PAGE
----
|Publication number||US5466055 A|
|Application number||US 08/133,069|
|Publication date||Nov 14, 1995|
|Filing date||Sep 3, 1992|
|Priority date||Oct 12, 1991|
|Also published as||DE4133879A1, DE59203491D1, EP0606246A1, EP0606246B1, WO1993008050A1|
|Publication number||08133069, 133069, PCT/1992/738, PCT/DE/1992/000738, PCT/DE/1992/00738, PCT/DE/92/000738, PCT/DE/92/00738, PCT/DE1992/000738, PCT/DE1992/00738, PCT/DE1992000738, PCT/DE199200738, PCT/DE92/000738, PCT/DE92/00738, PCT/DE92000738, PCT/DE9200738, US 5466055 A, US 5466055A, US-A-5466055, US5466055 A, US5466055A|
|Inventors||Edgar Schmitt, Heinz Siegel, Robert Mergenthaler, Helmut Deringer|
|Original Assignee||Robert Bosch Gmbh|
|Export Citation||BiBTeX, EndNote, RefMan|
|Patent Citations (7), Referenced by (38), Classifications (19), Legal Events (5)|
|External Links: USPTO, USPTO Assignment, Espacenet|
The invention is based on an electrohydraulic unit for regulating the pressure in vehicle braking systems, also called a hydro unit.
In a known electrohydraulic unit of this type (European Patent EP 0 373 551 A2), the cap- or hood-shaped lid for covering the electromagnets and relays supports along its one side surface a first, longitudinally extending connector group with a plurality of embedded connectors that is accessible from the outside. On the side remote from this connector group, the hood-shaped lid projects from the hydraulic block, and is equipped here in the projecting region with second, longitudinally extending connector group that is secured to its inside wall. A third connector group secured laterally to the hydraulic block is associated with the second connector group in the projecting region of the lid, and is equipped with the connectors that complement the connectors of the second connector group. When the hood-shaped lid is placed on the hydraulic block, each of the connectors of the second connector group engages a connector of the third connector group. The latter connectors are securely wired to the electromagnets of the fluid valves, and to the relays that are disposed in a part of the third connector group that has no connectors, and are secured individually.
The hood-shaped lid is placed on the hydraulic block and sealed against the block by means of an annular seal. A discharge conduit in the lid or in the hydraulic block ensures that, with leaky fluid valves, no fluid, i.e., brake fluid, can collect inside the hood-shaped lid. On its side remote from the projecting region, the lid has a pair of hinged shoulders that engage respectively each pin protruding from the hydraulic block. For opening and closing, the lid is pivoted around this pivoting axis formed by means of each pin. When the lid closes, the connectors of the second connector group on the underside of the lid automatically come into contact with the complementary connectors of the third connector group, thus producing the electrical connection of the electromagnetic valves and relays to the engine and the connectors of the first connector group.
In a valve block for a hydraulic braking system that is also known (German Patent DE 37 01 019 A1), the electromagnetic valves hinged to the valve block and protruding with their electrical part are covered by a cover that is pivotably held on the valve block. The cover supports a longitudinally extending connector group with a plurality of connectors (blade-contact connector). The electrical connection of the electromagnetic valves to the connectors is effected by means of a flexible connecting foil soldered to both the electrical connections of the electromagnetic valves and the ends of the connectors embedded in reinforcement ribs. In this case, the connection foil is dimensioned such that its position permits a tilting of the cover by 90° to 180° around the edge adjacent to the connector group. This simplifies the soldering process significantly.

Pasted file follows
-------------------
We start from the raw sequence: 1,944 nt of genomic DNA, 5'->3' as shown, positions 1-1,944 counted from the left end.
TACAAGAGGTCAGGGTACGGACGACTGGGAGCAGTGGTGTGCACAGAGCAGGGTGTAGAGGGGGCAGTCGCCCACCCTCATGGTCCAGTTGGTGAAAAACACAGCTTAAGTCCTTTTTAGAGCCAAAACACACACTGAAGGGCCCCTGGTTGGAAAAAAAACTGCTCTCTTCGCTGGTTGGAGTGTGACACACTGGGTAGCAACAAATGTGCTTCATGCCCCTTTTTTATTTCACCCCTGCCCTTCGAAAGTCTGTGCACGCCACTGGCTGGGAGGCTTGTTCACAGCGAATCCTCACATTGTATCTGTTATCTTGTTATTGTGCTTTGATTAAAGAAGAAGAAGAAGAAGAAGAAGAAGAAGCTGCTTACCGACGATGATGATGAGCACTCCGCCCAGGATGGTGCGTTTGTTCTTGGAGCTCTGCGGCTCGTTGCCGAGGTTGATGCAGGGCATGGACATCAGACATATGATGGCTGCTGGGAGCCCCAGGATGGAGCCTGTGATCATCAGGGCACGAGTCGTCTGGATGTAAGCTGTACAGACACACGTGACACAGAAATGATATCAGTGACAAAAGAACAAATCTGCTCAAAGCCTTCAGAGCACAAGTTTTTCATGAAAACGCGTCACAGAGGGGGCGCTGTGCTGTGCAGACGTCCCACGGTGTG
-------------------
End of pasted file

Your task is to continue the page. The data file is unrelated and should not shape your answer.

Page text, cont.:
The electrohydraulic unit of the invention has the advantage of a design that is economical to manufacture and extremely simple to assemble, thus helping to save assembly time. By means of the separation of the connector base and hood, both can be manufactured in relatively simple manufacturing operations, wherein the connector base, including the connector, connector connections and relay-connector contacts, are completely prefabricated. For assembly, the connector base is placed in the upwardly-pivoted state against the hydraulic block. Then the contact foil, previously connected to the electrical connections of the magnet valves, is soldered to connector connections in the hollow space region of the cover cap and, at a pivoting angle of approximately 120°, the contact foil rests cleanly against the connector connections and can be easily soldered thereon. The connector base is subsequently joined flush and tightly onto the hydraulic block by means of pivoting. In the process, the flexible contact foil unrolls onto the inside wall of the hollow space and is forced into a defined relative position in which the occurrence of chafe marks from the unavoidable vibration of the unit in the installed state is assuredly prevented. The connector base is fixed to the hydraulic block by means of a central bushing, through which a stay bolt is guided and screwed into the hydraulic block. For this purpose, one of the stay bolts screwed into the hydraulic block is preferably used for suspending the electrohydraulic unit in the vehicle.